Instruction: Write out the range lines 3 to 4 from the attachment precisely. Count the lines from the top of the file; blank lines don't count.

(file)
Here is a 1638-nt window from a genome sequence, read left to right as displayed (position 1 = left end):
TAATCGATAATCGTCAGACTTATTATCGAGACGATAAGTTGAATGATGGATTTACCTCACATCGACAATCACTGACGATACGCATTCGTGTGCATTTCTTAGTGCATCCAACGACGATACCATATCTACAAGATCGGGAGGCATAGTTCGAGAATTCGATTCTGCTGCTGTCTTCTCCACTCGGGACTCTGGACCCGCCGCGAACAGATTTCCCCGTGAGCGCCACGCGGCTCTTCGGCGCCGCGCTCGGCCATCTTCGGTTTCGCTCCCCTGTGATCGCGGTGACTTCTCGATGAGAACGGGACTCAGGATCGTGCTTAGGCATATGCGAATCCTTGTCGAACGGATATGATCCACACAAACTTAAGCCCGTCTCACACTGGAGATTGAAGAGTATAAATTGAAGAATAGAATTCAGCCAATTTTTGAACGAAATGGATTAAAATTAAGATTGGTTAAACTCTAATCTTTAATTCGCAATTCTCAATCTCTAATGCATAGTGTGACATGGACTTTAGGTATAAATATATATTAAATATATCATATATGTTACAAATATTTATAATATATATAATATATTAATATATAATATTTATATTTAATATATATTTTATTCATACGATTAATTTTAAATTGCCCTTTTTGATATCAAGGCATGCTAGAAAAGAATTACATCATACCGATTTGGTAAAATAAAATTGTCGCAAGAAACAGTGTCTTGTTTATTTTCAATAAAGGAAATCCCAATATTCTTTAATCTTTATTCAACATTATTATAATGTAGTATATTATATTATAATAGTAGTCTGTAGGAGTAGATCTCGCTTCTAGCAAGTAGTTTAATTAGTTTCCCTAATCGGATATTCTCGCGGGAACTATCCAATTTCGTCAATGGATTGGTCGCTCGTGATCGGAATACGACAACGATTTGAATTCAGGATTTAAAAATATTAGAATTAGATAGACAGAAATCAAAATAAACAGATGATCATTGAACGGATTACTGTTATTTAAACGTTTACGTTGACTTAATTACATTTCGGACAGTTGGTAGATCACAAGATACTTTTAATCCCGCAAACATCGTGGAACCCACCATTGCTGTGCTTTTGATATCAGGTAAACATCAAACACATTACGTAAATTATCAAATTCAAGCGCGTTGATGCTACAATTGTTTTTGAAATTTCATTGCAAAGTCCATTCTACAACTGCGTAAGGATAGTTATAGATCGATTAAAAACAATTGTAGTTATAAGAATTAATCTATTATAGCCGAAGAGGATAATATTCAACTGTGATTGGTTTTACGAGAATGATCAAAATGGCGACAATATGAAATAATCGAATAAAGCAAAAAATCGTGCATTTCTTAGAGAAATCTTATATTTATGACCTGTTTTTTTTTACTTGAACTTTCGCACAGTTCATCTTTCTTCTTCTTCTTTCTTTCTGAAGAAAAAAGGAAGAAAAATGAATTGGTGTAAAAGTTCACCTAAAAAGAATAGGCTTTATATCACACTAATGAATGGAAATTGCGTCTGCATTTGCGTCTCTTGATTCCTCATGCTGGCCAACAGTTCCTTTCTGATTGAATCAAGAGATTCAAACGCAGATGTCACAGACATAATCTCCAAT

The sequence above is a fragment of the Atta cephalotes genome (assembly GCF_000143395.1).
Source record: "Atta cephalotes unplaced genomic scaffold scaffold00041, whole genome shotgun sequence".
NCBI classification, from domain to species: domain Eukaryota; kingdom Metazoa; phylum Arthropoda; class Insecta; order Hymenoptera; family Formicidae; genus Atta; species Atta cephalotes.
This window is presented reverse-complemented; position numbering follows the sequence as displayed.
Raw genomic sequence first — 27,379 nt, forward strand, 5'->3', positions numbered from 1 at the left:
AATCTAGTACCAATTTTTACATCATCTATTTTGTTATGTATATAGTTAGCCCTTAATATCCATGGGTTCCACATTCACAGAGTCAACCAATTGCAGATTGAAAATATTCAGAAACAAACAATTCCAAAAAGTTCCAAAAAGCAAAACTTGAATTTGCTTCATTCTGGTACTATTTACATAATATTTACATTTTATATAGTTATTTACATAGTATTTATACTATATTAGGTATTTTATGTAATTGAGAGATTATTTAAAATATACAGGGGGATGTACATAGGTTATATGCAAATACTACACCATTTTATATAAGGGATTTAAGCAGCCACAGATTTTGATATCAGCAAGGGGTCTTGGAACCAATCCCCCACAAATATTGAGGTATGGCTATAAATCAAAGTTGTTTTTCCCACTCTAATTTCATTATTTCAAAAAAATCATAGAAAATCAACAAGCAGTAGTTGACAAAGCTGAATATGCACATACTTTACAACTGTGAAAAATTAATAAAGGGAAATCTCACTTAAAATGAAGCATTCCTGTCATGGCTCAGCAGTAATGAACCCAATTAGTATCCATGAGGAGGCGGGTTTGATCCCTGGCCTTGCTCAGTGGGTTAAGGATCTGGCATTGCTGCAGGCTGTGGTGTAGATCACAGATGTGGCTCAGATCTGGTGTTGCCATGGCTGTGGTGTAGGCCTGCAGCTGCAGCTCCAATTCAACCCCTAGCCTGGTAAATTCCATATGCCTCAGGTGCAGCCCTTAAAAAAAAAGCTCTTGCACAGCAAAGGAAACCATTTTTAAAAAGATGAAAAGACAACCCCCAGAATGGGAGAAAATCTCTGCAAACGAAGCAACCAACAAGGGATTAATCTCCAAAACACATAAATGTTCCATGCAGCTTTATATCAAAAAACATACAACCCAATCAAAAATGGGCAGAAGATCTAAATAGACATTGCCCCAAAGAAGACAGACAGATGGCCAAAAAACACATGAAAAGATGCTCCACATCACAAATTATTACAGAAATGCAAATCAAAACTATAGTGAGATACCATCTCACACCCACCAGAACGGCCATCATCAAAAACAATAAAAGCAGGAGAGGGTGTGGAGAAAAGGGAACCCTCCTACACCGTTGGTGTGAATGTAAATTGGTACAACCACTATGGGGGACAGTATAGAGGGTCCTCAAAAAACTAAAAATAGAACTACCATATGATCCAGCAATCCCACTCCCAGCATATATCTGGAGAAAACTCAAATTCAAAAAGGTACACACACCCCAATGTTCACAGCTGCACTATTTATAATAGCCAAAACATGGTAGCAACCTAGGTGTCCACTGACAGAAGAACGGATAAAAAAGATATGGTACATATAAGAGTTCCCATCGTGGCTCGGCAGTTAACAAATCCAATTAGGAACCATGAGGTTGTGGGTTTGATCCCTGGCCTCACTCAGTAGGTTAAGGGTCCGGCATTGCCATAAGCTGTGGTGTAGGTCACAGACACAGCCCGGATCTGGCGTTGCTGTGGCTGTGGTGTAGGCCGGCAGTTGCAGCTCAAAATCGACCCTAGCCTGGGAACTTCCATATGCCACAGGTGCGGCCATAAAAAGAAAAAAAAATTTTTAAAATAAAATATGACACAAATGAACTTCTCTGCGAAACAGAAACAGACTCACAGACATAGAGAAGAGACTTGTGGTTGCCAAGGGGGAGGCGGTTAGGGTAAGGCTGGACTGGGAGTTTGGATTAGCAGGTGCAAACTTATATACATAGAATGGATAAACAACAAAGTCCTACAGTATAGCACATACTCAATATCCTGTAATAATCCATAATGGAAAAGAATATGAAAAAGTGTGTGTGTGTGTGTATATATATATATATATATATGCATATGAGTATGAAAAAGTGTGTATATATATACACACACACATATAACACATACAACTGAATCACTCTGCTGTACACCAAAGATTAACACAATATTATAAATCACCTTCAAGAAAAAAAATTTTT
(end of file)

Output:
The sequence above is a fragment of the Atta cephalotes genome (assembly GCF_000143395.1).
Source record: "Atta cephalotes unplaced genomic scaffold scaffold00041, whole genome shotgun sequence".